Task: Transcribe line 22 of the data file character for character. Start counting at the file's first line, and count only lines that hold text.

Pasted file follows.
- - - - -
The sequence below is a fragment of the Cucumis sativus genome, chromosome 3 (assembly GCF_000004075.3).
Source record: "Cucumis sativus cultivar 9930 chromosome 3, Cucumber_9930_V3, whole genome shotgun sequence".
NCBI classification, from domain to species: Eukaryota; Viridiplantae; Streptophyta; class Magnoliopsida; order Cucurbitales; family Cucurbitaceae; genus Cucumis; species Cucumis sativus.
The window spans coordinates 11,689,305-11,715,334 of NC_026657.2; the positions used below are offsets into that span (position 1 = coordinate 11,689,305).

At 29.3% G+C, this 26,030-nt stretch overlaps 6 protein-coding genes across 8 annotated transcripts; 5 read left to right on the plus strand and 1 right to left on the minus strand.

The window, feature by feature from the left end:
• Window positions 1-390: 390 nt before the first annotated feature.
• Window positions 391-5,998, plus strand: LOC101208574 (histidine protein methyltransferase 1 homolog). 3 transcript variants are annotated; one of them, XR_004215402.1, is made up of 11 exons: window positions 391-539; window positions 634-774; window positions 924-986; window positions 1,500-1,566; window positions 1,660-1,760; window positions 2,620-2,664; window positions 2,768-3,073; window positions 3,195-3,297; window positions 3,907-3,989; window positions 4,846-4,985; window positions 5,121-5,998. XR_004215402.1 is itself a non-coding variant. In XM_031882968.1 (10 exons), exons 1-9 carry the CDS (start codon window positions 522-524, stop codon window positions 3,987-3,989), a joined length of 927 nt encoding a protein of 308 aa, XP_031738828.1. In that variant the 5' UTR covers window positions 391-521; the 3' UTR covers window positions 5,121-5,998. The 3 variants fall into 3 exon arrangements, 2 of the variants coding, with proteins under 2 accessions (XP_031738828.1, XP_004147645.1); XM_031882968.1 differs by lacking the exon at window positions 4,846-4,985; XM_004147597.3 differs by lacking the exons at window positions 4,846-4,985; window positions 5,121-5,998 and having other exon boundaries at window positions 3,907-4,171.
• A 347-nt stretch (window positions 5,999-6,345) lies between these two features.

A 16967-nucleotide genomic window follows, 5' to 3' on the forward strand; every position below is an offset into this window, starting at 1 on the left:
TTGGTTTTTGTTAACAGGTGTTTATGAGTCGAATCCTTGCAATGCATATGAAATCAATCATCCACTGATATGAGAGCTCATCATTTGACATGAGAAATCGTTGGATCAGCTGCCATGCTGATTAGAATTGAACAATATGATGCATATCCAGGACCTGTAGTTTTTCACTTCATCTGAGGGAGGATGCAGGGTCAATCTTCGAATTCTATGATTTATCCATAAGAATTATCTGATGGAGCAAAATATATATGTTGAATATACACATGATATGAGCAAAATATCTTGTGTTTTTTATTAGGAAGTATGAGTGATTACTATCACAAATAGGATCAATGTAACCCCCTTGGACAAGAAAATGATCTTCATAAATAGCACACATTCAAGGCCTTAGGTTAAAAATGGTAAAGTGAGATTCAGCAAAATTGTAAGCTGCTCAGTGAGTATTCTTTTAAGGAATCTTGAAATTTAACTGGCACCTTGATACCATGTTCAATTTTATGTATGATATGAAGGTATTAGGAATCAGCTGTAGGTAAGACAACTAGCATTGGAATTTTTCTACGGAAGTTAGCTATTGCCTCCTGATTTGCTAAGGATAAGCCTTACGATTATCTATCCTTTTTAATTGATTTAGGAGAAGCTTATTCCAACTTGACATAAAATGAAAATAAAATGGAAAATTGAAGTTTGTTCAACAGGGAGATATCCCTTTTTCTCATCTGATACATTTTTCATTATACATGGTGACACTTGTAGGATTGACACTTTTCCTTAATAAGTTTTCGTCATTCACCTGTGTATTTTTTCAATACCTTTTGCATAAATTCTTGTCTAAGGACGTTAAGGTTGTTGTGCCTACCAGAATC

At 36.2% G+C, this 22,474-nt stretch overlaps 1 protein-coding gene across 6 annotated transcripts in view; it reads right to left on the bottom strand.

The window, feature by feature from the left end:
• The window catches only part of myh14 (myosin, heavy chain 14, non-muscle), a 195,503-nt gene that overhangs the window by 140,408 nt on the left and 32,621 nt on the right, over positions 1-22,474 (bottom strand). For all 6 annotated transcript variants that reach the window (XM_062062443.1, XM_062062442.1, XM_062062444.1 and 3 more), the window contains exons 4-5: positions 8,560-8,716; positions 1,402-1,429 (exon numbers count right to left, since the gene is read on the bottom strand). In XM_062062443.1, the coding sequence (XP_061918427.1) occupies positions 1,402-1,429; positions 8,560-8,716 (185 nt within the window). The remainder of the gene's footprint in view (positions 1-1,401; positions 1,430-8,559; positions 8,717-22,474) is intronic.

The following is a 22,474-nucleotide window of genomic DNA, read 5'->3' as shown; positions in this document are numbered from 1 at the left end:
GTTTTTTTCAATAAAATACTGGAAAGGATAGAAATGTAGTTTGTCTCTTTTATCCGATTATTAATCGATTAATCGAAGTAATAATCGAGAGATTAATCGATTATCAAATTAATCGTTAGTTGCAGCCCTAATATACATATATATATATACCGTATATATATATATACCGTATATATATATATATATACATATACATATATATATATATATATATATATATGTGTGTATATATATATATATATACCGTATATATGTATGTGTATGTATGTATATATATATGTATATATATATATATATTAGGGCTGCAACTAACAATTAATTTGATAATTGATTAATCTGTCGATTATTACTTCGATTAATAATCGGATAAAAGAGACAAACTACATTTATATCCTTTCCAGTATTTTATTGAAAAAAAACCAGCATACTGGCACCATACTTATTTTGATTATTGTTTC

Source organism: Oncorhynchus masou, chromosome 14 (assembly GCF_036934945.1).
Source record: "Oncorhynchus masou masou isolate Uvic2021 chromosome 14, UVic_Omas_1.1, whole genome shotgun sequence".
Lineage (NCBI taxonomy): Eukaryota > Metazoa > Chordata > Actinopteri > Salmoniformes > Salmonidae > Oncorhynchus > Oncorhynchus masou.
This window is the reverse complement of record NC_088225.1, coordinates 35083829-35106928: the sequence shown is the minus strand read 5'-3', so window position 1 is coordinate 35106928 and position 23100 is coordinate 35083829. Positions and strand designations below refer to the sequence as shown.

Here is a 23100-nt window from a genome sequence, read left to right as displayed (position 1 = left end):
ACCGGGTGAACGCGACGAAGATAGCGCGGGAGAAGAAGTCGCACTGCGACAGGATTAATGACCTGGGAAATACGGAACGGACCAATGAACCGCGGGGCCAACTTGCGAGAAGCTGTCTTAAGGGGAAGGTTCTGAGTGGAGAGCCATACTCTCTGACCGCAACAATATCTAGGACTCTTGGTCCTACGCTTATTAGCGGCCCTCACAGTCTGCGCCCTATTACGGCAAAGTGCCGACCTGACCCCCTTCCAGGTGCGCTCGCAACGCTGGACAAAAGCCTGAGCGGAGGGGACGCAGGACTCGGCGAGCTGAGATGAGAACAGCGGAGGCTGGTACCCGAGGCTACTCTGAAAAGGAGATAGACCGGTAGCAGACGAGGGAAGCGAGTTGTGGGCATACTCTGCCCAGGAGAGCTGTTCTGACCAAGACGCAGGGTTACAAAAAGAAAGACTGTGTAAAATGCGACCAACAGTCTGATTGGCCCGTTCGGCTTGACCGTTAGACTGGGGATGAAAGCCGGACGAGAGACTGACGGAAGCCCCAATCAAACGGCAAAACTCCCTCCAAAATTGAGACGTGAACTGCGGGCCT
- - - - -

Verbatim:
ACCGGGTGAACGCGACGAAGATAGCGCGGGAGAAGAAGTCGCACTGCGACAGGATTAATGACCTGGGAAATACGGAACGGACCAATGAACCGCGGGGCCAACTTGCGAGAAGCTGTCTTAAGGGGAAGGTTCTGAGTGGAGAGCCATACTCTCTGACCGCAACAATATCTAGGACTCTTGGTCCTACGCTTATTAGCGGCCCTCACAGTCTGCGCCCTATTACGGCAAAGTGCCGACCTGACCCCCTTCCAGGTGCGCTCGCAACGCTGGACAAAAGCCTGAGCGGAGGGGACGCAGGACTCGGCGAGCTGAGATGAGAACAGCGGAGGCTGGTACCCGAGGCTACTCTGAAAAGGAGATAGACCGGTAGCAGACGAGGGAAGCGAGTTGTGGGCATACTCTGCCCAGGAGAGCTGTTCTGACCAAGACGCAGGGTTACAAAAAGAAAGACTGTGTAAAATGCGACCAACAGTCTGATTGGCCCGTTCGGCTTGACCGTTAGACTGGGGATGAAAGCCGGACGAGAGACTGACGGAAGCCCCAATCAAACGGCAAAACTCCCTCCAAAATTGAGACGTGAACTGCGGGCCT